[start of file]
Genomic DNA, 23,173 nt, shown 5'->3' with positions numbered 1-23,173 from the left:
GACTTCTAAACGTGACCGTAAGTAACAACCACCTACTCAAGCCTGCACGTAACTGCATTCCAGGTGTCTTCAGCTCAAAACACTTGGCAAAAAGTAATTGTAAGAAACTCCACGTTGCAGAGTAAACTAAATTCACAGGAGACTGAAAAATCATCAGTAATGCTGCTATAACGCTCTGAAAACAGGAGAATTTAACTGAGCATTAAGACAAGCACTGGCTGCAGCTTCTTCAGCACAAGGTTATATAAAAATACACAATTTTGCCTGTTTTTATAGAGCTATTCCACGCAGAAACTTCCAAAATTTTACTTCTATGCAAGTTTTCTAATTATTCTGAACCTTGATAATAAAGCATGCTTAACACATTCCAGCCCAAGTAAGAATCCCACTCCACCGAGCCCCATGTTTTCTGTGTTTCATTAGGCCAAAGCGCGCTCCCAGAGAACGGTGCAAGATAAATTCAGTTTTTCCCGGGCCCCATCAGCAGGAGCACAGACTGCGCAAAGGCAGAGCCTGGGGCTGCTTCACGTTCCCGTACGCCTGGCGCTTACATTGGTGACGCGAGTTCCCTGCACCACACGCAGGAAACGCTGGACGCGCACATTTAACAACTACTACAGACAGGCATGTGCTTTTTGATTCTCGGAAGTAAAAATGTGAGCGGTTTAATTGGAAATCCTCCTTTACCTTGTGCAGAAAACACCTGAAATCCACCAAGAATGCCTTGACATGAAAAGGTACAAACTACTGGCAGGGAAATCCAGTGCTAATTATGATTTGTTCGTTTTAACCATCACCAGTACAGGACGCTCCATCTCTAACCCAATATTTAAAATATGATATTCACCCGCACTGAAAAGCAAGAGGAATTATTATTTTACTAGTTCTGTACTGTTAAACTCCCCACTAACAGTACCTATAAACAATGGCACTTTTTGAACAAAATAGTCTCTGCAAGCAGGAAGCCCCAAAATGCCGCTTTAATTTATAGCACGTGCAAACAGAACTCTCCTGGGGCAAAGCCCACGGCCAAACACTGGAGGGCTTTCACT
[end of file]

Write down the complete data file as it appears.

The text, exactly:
Genomic DNA, 23,173 nt, shown 5'->3' with positions numbered 1-23,173 from the left:
GACTTCTAAACGTGACCGTAAGTAACAACCACCTACTCAAGCCTGCACGTAACTGCATTCCAGGTGTCTTCAGCTCAAAACACTTGGCAAAAAGTAATTGTAAGAAACTCCACGTTGCAGAGTAAACTAAATTCACAGGAGACTGAAAAATCATCAGTAATGCTGCTATAACGCTCTGAAAACAGGAGAATTTAACTGAGCATTAAGACAAGCACTGGCTGCAGCTTCTTCAGCACAAGGTTATATAAAAATACACAATTTTGCCTGTTTTTATAGAGCTATTCCACGCAGAAACTTCCAAAATTTTACTTCTATGCAAGTTTTCTAATTATTCTGAACCTTGATAATAAAGCATGCTTAACACATTCCAGCCCAAGTAAGAATCCCACTCCACCGAGCCCCATGTTTTCTGTGTTTCATTAGGCCAAAGCGCGCTCCCAGAGAACGGTGCAAGATAAATTCAGTTTTTCCCGGGCCCCATCAGCAGGAGCACAGACTGCGCAAAGGCAGAGCCTGGGGCTGCTTCACGTTCCCGTACGCCTGGCGCTTACATTGGTGACGCGAGTTCCCTGCACCACACGCAGGAAACGCTGGACGCGCACATTTAACAACTACTACAGACAGGCATGTGCTTTTTGATTCTCGGAAGTAAAAATGTGAGCGGTTTAATTGGAAATCCTCCTTTACCTTGTGCAGAAAACACCTGAAATCCACCAAGAATGCCTTGACATGAAAAGGTACAAACTACTGGCAGGGAAATCCAGTGCTAATTATGATTTGTTCGTTTTAACCATCACCAGTACAGGACGCTCCATCTCTAACCCAATATTTAAAATATGATATTCACCCGCACTGAAAAGCAAGAGGAATTATTATTTTACTAGTTCTGTACTGTTAAACTCCCCACTAACAGTACCTATAAACAATGGCACTTTTTGAACAAAATAGTCTCTGCAAGCAGGAAGCCCCAAAATGCCGCTTTAATTTATAGCACGTGCAAACAGAACTCTCCTGGGGCAAAGCCCACGGCCAAACACTGGAGGGCTTTCACT